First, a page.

Causation is where the real value of big data is found -- it lets you spot which behaviors are likely to lead to other behaviors.

4. Ask Smart Questions

Thomas C. Redman and Bill Sweeney, writing for the Harvard Business Review Blog, propose seven questions you need to ask your data team. Here are some of the most important questions:

  1. What are we trying to solve? If you don’t ask this question, you’ll never be able to cut through the noise and focus on what’s important.
  2. Is this data trustworthy? You need to make sure the data was collected in a way the protected its integrity and ensures it’s as representative of the group or market you’re researching.
  3. What assumptions are you making? In many instances, the best case scenario doesn't involve eliminating assumptions, but, instead, identifying them and putting them out in the open.

Real Time Response To Big Data

Now that you've analyzed the data, uncovered insights, and translated those insights into actions -- you’re finished, right? No, you’re not.

There’s another challenge associated with big data -- more information is always coming in, new data is being monitored and new insights are found. It’s a never ending, always evolving process.

Because it is continually changing, it’s very hard to stay on top of it -- this is where many marketing programs built on big data breakdown. The team becomes so paralyzed by the continual inflow of new information, that they are unable to manually respond to all of the insights that comes from their data.

The businesses getting the most value out of big data are those that create rule-based automated systems that are designed to act on data in real-time.

Let’s look at the banking industry -- one quarter of all big data use comes from this sector. Each firm handles 3.8 petabytes of data and the industry collects and combines data from credit card and banking account activity with publicly available economic data to analyze customer sentiment and attempt to predict customer behavior.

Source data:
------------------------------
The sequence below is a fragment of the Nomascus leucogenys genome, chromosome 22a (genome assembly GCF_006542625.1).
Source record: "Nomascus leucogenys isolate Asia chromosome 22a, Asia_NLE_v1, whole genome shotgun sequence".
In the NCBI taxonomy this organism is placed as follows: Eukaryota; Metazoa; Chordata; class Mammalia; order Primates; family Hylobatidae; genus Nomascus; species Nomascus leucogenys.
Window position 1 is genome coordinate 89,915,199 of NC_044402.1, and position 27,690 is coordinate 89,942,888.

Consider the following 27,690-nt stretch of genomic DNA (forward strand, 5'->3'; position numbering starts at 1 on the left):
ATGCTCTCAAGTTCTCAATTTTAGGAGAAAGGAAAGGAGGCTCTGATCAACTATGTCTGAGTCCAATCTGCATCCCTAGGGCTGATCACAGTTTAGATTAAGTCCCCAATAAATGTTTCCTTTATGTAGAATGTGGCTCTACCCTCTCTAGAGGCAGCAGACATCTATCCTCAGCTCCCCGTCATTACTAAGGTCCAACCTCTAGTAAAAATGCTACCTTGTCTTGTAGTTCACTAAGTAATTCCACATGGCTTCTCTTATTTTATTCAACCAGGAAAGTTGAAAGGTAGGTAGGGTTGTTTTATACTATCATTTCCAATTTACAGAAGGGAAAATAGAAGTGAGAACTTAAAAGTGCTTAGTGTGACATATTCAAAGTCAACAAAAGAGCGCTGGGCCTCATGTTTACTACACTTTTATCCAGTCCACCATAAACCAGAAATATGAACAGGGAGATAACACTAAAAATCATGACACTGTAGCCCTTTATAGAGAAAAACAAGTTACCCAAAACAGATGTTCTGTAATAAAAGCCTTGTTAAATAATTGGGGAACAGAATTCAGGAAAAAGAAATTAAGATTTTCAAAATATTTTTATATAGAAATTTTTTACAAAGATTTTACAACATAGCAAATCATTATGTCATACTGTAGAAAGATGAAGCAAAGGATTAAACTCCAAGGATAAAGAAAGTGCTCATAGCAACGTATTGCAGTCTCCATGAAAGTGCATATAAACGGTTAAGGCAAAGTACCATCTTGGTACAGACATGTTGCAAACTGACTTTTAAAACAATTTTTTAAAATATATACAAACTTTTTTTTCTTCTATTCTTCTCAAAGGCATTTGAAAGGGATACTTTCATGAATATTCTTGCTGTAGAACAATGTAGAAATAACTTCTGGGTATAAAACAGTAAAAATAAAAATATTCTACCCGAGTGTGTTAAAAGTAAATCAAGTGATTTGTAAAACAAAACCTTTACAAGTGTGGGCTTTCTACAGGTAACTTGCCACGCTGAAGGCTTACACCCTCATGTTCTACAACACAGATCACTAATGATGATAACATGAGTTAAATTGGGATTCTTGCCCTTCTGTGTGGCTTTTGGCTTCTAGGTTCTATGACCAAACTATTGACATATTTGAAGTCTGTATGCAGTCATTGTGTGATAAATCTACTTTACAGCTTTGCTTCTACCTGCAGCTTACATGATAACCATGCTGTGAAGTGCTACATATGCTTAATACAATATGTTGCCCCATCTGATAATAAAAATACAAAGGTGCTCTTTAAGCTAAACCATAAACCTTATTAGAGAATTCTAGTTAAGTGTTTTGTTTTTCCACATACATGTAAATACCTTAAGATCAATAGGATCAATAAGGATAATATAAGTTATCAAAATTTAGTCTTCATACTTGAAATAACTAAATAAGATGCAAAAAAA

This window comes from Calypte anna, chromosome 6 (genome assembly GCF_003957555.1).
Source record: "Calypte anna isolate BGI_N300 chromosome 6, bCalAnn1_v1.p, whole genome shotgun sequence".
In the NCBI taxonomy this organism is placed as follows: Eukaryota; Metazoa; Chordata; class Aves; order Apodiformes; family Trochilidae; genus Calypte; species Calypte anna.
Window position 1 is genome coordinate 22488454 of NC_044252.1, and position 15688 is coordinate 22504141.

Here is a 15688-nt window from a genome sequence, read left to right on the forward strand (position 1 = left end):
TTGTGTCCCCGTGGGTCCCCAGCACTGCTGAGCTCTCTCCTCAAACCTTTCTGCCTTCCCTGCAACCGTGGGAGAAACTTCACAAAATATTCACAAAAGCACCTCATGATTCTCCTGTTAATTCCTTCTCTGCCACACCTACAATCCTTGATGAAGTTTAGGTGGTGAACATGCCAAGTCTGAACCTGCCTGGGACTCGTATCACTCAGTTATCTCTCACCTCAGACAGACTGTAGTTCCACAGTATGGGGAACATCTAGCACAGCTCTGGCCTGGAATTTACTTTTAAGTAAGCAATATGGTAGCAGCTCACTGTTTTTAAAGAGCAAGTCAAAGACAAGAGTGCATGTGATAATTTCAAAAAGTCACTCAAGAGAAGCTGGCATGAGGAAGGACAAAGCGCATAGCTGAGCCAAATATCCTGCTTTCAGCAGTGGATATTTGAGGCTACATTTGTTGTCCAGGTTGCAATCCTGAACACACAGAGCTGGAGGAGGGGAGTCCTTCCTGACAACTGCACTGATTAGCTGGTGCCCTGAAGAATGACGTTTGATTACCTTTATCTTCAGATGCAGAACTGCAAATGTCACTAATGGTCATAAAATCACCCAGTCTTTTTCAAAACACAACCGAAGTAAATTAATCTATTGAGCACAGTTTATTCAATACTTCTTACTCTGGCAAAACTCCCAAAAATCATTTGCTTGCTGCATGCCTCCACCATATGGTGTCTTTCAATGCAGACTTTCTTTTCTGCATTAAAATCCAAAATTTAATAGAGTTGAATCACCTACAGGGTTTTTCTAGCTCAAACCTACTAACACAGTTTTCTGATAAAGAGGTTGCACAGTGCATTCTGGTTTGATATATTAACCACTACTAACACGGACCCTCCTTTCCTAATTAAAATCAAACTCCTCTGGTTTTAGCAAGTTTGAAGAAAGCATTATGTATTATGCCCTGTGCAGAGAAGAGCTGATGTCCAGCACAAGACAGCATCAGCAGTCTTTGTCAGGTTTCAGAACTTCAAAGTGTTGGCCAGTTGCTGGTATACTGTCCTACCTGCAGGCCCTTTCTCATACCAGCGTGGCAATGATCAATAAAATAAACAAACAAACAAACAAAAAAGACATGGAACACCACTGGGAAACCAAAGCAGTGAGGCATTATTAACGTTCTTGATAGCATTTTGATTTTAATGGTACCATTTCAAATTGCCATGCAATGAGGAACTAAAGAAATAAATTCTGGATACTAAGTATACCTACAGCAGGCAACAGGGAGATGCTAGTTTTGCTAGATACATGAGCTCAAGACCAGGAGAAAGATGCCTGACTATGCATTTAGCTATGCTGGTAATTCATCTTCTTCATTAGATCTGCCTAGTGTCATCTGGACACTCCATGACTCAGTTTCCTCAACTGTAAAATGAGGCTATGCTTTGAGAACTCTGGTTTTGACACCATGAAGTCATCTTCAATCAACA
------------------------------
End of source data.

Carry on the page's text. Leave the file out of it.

Online, such automation can be handled by web personalization platforms that are driven by behavior-based analytics. Such platforms give online businesses the ability to use external (demographics, location, age, gender, etc.) and internal data (click stream analytics data, business metrics, engagement trends, etc.) to automatically personalize the user or customer’s web experience. This kind of personalization increases website conversions, user engagement, and the level of customer happiness.

A great example of web personalization in action is from the online retailer Gardeners Supply Company. They used web personalization to craft a targeted offer to its visitors coming to its site from Pinterest.

They launched it because they were having trouble converting visitors from the social network, but they saw conversions increase six fold after they started responding to incoming data in real-time, rather than providing a static experience to every website visitor.

Web personalization enables businesses to create automated workflows that take action on your data in real-time in time to provide value back to the customer -- and in turn improve business outcomes while you sleep.

How have you leveraged big data for your marketing team? Leave a comment and let us know.

Title image courtesy of gualtiero boffi (Shutterstock)

Editor's Note: Catch up on more of this month's focus on how marketers are using big data analytics here.